To battle this unwanted waste and pollution, David Dietz founded Modavanti in 2012. Modavanti is an online retail website where customers can choose from a big range of socially conscious and sustainable fashion brands. Dietz explains: “I founded Modavanti to be a destination for consumers to find clothing that fits their values and style. Modavanti is all about fashion for good, representing brands with a social mission that are positively impacting the environment and labor issues.”
David Dietz and his team aimed to create a platform where the customers find it easy to make a socially conscious choice: “There are a lot of brands out there that exist, but no retailer dedicated to sustainable fashion.
“Finding these brands and doing the research was dizzying and time consuming, so we make it easier for the socially conscious consumer to find all the brands the customer wants to support in one place.”
A quick scroll through the website shows pricier than average items. For Dietz: “We can’t continue on this incredible path towards waste and planetary destruction. Fashion, when produced responsibly in a way that positively impacts others and minimally impact the earth, can play an enduring role in creating the world we want to see.”
As consumers we should ask ourselves if low prices are worth the impact on the planet and the bad labour conditions in which these clothes are made? Or should we buy less clothes, and instead invest in more expensive clothing if it promises to be a sustainable product with better quality?
Fast Fashion can even be made at the cost of human lives, a Bloomberg article explains: “More than 700 garment workers have died since 2005 in Bangladesh, says the International Labor Rights Forum, a Washington-based advocacy group. Labor rights activists are urging global merchants to help pay for safety upgrades at about 4,500 Bangladesh factories.”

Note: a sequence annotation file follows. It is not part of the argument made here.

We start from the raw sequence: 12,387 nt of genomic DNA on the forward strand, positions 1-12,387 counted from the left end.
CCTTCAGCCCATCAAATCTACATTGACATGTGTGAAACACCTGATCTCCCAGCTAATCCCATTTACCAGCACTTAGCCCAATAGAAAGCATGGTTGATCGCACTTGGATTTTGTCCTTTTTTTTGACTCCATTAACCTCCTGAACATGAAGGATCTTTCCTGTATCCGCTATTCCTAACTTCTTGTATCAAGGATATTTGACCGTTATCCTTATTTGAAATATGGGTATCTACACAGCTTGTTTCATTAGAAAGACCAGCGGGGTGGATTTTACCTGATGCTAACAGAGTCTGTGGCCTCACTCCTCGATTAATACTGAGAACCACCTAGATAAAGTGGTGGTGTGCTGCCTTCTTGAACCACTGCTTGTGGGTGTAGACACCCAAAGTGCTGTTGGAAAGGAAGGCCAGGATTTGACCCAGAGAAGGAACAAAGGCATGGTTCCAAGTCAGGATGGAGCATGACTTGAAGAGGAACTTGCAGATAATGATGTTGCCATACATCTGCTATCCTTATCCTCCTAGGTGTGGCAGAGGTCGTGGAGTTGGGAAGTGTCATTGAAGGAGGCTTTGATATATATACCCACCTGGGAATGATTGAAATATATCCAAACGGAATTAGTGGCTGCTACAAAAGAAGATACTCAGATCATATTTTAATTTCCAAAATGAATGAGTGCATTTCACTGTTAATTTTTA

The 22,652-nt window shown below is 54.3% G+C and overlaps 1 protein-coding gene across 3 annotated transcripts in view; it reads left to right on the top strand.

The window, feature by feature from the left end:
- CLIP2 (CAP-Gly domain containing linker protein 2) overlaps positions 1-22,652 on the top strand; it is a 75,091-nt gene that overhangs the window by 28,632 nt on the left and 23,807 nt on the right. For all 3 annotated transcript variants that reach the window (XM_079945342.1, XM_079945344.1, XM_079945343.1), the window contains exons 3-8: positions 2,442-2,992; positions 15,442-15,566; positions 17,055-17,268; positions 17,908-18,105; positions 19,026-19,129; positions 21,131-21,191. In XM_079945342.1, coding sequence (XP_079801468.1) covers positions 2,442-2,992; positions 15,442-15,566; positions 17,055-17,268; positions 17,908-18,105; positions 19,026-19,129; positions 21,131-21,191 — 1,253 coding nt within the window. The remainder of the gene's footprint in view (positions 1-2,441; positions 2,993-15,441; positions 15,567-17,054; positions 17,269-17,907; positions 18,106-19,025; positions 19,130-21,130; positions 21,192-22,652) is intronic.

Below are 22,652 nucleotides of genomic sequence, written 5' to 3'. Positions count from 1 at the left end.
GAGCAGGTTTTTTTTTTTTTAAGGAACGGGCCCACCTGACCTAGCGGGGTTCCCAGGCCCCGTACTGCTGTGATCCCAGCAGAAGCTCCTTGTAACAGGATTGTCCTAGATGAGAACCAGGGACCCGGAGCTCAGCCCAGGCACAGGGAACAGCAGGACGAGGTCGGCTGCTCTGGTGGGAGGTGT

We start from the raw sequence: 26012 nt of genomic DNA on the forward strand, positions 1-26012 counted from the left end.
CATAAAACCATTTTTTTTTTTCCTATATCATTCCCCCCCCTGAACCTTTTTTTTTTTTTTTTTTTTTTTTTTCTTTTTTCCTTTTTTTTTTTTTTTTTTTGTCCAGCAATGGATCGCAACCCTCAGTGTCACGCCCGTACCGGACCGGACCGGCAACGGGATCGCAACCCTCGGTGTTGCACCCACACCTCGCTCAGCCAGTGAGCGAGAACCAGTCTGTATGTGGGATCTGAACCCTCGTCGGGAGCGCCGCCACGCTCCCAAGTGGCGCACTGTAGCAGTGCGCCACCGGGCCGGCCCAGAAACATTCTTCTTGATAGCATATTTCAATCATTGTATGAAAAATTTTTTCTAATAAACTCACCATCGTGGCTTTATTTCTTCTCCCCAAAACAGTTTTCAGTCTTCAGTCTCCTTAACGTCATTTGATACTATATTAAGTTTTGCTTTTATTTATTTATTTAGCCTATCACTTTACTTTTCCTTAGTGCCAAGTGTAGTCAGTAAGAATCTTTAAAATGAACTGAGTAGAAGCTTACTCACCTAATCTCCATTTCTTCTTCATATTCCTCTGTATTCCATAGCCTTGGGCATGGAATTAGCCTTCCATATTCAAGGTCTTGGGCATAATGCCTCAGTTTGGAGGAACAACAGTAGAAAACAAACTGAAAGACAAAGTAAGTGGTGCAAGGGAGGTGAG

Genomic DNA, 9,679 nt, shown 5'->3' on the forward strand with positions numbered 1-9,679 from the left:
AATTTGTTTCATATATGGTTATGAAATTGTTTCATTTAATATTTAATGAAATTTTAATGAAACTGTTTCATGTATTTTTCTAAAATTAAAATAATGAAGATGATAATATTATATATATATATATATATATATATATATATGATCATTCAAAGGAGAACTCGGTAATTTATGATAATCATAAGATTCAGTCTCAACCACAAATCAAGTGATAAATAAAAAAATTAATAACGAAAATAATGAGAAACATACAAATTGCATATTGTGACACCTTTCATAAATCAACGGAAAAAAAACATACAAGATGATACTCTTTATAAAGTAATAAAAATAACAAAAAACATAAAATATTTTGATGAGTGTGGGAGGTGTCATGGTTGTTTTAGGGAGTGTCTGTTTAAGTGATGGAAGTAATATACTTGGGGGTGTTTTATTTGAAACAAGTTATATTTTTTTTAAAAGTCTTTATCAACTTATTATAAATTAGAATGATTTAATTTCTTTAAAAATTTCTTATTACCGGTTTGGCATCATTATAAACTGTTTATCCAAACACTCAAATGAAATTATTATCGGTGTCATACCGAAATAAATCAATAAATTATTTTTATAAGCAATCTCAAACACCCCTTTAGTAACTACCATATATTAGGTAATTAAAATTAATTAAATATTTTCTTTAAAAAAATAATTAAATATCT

The impact on the planet is also very important. Journalist Elizabeth Cline explained in an interview with NPR: “Disposable clothing is damaging to the environment and the economy. We are more likely to dispose of cheaper, mass-produced fashion garments than pricier ones.”
In the same article, Adam Baruchowitz, founder of Wearable Collections in New York City, discussed the impact that fast fashion has on other businesses: “It’s very damaging to the environment, this fast fashion culture, and it also affects the secondhand market because these clothes aren’t meant to be used for so long.
“I can’t say for sure, but the secondhand H&Ms would probably be in less demand than a garment that was produced with more quality. I’m getting all this stuff from fast fashion and I’m hearing from clients that it’s hurting them.”
For Modavanti, the choice is clear: “We believe there needs to be a paradigm shift in how we purchase clothes.”
The founder added: “Why wouldn’t you shop sustainably if a brand matched every quality you looked for in a generic brand and on top of that promoted women’s economic equality, or was organic cotton and pesticide free, or made in a local factory in your community?”
This reflects the company’s philosophy, which is “Fashion as a force for good”.